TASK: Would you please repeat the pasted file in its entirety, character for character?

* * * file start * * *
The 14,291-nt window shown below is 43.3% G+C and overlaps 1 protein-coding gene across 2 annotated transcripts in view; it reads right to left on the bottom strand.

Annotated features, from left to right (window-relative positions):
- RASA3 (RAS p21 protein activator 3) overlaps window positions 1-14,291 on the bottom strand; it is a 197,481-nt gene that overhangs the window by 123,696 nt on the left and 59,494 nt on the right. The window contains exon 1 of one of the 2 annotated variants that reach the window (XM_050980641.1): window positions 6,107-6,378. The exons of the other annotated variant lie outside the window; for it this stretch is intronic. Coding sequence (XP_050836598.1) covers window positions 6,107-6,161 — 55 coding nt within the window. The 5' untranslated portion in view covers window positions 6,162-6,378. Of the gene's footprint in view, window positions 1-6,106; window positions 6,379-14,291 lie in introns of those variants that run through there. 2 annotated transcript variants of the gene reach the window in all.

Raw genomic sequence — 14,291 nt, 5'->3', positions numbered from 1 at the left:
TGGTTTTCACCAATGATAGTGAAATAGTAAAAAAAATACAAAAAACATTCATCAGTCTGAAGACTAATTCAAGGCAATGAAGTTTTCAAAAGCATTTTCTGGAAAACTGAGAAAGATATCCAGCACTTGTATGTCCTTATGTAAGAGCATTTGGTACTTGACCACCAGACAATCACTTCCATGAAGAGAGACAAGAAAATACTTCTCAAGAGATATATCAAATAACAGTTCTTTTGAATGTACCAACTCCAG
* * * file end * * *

The 14,291-nt window shown below is 43.3% G+C and overlaps 1 protein-coding gene across 2 annotated transcripts in view; it reads right to left on the bottom strand.

Annotated features, from left to right (window-relative positions):
- RASA3 (RAS p21 protein activator 3) overlaps window positions 1-14,291 on the bottom strand; it is a 197,481-nt gene that overhangs the window by 123,696 nt on the left and 59,494 nt on the right. The window contains exon 1 of one of the 2 annotated variants that reach the window (XM_050980641.1): window positions 6,107-6,378. The exons of the other annotated variant lie outside the window; for it this stretch is intronic. Coding sequence (XP_050836598.1) covers window positions 6,107-6,161 — 55 coding nt within the window. The 5' untranslated portion in view covers window positions 6,162-6,378. Of the gene's footprint in view, window positions 1-6,106; window positions 6,379-14,291 lie in introns of those variants that run through there. 2 annotated transcript variants of the gene reach the window in all.

Raw genomic sequence — 14,291 nt, 5'->3', positions numbered from 1 at the left:
TGGTTTTCACCAATGATAGTGAAATAGTAAAAAAAATACAAAAAACATTCATCAGTCTGAAGACTAATTCAAGGCAATGAAGTTTTCAAAAGCATTTTCTGGAAAACTGAGAAAGATATCCAGCACTTGTATGTCCTTATGTAAGAGCATTTGGTACTTGACCACCAGACAATCACTTCCATGAAGAGAGACAAGAAAATACTTCTCAAGAGATATATCAAATAACAGTTCTTTTGAATGTACCAACTCCAG